What is it?
In the world of amino acids, the structural “building blocks” of proteins, there are several classes and types of aminos. For example, we have the essential amino acids, the non-essential amino acids, the conditionally essential amino acids, and the branch chain amino acids (BCAA).
The essential amino acids are deemed as such because the body cannot manufacture them and they must be supplied by the diet. The non-essential amino acids can be made from the essential amino acids, and thus don’t have to be supplied by the diet for survival, though many non-essential amino acids play essential roles in health and metabolism in their own right.
What is it supposed to do?
The conditionally essential amino acids, so named because during certain periods, such as infancy or certain metabolic states, can be considered essential for that period of time. The branch chain amino acids (so named because they branch off another chain of atoms rather than form a straight line as other amino acids do) are leucine, valine and iso-leucine.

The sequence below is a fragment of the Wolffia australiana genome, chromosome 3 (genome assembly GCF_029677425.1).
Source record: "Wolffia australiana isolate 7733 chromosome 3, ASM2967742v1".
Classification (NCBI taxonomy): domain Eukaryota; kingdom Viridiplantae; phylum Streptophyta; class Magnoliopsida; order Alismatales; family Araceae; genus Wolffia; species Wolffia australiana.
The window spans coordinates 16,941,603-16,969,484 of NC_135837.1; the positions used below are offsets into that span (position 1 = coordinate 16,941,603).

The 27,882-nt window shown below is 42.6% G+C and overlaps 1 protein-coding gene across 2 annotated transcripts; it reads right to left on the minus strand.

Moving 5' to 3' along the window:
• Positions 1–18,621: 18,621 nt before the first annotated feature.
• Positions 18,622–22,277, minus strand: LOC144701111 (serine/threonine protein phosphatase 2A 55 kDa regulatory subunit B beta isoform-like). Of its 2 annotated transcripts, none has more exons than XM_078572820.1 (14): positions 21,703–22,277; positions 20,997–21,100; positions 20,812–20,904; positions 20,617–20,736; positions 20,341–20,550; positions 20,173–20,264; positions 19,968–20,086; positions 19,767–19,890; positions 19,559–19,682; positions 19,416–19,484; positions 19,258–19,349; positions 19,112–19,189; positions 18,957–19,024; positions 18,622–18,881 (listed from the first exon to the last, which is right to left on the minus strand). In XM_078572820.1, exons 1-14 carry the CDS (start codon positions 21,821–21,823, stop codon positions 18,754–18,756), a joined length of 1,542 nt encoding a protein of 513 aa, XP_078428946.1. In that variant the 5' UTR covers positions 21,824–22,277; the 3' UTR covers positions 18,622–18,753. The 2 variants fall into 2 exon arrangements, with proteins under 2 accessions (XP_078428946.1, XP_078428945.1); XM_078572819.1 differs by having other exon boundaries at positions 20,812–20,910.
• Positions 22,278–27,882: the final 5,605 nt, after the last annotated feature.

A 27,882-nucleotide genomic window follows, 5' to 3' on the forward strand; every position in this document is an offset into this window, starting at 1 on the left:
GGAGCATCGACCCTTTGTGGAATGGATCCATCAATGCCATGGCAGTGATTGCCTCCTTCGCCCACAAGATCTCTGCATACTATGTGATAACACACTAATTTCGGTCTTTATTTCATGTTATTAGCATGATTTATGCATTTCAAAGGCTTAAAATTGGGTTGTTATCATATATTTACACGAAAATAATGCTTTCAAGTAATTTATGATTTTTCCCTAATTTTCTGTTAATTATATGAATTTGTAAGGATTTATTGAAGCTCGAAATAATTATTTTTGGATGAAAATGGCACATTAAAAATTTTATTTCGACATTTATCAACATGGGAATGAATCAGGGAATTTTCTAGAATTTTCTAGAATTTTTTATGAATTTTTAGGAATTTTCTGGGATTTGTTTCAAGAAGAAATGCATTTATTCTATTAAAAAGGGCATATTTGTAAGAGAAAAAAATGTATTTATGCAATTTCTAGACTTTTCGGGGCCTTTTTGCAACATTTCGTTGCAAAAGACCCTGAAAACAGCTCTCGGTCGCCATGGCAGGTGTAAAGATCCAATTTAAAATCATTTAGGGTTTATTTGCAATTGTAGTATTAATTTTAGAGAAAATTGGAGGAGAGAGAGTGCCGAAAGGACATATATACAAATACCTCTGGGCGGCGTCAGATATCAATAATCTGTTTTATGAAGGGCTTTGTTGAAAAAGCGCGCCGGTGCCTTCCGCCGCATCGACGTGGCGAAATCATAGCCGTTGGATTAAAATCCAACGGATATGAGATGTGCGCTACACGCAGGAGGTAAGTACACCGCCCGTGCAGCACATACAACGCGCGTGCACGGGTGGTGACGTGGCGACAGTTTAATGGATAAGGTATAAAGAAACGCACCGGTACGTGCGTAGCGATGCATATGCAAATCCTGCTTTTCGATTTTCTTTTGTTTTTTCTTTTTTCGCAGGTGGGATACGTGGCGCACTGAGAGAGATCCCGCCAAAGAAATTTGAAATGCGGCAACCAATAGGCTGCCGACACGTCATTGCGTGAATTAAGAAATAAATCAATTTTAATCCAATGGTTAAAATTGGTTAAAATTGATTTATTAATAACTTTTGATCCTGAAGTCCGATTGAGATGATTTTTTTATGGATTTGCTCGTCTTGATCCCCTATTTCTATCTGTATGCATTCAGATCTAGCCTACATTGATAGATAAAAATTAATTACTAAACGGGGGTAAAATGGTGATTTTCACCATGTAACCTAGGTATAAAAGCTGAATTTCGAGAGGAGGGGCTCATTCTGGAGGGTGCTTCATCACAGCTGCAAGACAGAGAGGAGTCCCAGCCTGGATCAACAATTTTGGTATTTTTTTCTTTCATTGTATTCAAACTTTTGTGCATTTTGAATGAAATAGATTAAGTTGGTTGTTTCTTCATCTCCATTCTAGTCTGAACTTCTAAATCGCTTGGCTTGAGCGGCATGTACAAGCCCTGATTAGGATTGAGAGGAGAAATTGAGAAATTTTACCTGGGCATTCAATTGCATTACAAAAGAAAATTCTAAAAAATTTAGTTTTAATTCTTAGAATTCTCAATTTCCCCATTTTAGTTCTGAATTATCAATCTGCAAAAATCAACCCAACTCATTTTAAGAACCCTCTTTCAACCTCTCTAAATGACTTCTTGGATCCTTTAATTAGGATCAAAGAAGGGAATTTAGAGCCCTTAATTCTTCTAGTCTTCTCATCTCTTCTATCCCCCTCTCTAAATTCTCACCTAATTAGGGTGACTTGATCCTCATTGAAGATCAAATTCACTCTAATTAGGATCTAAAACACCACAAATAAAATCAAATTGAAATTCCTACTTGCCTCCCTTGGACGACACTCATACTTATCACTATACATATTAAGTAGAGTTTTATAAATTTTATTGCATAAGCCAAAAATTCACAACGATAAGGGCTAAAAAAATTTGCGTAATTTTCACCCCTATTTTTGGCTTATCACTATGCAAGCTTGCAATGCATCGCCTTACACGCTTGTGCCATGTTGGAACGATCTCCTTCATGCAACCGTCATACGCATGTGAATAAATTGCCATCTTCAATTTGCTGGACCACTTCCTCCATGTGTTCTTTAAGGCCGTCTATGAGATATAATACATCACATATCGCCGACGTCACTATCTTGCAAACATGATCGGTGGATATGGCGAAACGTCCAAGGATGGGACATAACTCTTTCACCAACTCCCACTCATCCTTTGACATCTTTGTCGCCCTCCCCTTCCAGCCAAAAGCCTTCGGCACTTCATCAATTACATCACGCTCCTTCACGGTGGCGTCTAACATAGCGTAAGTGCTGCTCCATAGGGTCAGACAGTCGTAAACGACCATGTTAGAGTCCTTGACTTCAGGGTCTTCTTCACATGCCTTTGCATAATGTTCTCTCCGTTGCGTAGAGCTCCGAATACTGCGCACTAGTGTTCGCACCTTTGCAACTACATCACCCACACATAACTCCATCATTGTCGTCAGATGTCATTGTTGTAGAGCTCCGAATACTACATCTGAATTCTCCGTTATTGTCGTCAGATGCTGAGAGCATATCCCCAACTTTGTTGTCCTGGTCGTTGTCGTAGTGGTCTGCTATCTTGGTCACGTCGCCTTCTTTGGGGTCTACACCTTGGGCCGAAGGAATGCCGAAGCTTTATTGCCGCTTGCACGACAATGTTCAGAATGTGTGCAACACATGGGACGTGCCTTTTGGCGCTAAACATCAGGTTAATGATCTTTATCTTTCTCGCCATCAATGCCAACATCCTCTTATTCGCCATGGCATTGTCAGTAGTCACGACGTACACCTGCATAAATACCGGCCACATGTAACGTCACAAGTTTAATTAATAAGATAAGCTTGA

The BCAA’s are the amino acids that are primarily used (oxidized) during exercise and make up to one third of the amino acids in muscle tissue. It has been known for a long time that BCAA’s play a critical role in the turn over of lean body tissues (muscle) and is muscle sparing (i.e. anti-catabolic) in a variety of muscles wasting states. Of the three BCAA, L-leucine appears to be the most important to preserve hard earned muscle mass; intense exercise and certain disease states have been shown to eat up a great deal of L-leucine.
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